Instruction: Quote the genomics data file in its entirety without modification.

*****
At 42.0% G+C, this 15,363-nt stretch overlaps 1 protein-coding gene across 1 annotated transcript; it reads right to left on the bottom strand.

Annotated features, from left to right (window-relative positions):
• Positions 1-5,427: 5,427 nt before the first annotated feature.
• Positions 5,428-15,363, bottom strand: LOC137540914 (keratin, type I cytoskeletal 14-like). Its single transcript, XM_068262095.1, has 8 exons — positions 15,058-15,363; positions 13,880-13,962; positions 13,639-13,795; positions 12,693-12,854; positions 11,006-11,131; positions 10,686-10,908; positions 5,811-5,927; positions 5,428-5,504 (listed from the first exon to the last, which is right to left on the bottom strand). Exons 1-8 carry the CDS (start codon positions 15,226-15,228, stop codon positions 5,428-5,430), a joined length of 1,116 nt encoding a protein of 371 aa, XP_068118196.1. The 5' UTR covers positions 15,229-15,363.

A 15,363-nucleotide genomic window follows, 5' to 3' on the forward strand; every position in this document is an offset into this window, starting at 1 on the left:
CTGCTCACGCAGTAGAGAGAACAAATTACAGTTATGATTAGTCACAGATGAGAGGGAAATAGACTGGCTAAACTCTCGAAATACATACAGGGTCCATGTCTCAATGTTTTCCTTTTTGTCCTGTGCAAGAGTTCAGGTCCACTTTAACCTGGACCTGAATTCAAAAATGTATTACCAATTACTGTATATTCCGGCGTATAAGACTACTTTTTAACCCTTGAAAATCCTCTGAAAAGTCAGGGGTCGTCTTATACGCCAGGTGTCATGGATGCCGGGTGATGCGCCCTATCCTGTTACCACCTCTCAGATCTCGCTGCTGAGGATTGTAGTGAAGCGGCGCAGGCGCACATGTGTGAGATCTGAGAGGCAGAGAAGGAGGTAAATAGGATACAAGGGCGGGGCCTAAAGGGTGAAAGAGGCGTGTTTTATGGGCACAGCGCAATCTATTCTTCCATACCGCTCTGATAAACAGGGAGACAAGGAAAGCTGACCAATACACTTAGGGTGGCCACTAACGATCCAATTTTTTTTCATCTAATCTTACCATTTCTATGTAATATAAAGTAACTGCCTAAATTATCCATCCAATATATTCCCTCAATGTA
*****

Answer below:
At 42.0% G+C, this 15,363-nt stretch overlaps 1 protein-coding gene across 1 annotated transcript; it reads right to left on the bottom strand.

Annotated features, from left to right (window-relative positions):
• Positions 1-5,427: 5,427 nt before the first annotated feature.
• Positions 5,428-15,363, bottom strand: LOC137540914 (keratin, type I cytoskeletal 14-like). Its single transcript, XM_068262095.1, has 8 exons — positions 15,058-15,363; positions 13,880-13,962; positions 13,639-13,795; positions 12,693-12,854; positions 11,006-11,131; positions 10,686-10,908; positions 5,811-5,927; positions 5,428-5,504 (listed from the first exon to the last, which is right to left on the bottom strand). Exons 1-8 carry the CDS (start codon positions 15,226-15,228, stop codon positions 5,428-5,430), a joined length of 1,116 nt encoding a protein of 371 aa, XP_068118196.1. The 5' UTR covers positions 15,229-15,363.

A 15,363-nucleotide genomic window follows, 5' to 3' on the forward strand; every position in this document is an offset into this window, starting at 1 on the left:
CTGCTCACGCAGTAGAGAGAACAAATTACAGTTATGATTAGTCACAGATGAGAGGGAAATAGACTGGCTAAACTCTCGAAATACATACAGGGTCCATGTCTCAATGTTTTCCTTTTTGTCCTGTGCAAGAGTTCAGGTCCACTTTAACCTGGACCTGAATTCAAAAATGTATTACCAATTACTGTATATTCCGGCGTATAAGACTACTTTTTAACCCTTGAAAATCCTCTGAAAAGTCAGGGGTCGTCTTATACGCCAGGTGTCATGGATGCCGGGTGATGCGCCCTATCCTGTTACCACCTCTCAGATCTCGCTGCTGAGGATTGTAGTGAAGCGGCGCAGGCGCACATGTGTGAGATCTGAGAGGCAGAGAAGGAGGTAAATAGGATACAAGGGCGGGGCCTAAAGGGTGAAAGAGGCGTGTTTTATGGGCACAGCGCAATCTATTCTTCCATACCGCTCTGATAAACAGGGAGACAAGGAAAGCTGACCAATACACTTAGGGTGGCCACTAACGATCCAATTTTTTTTCATCTAATCTTACCATTTCTATGTAATATAAAGTAACTGCCTAAATTATCCATCCAATATATTCCCTCAATGTA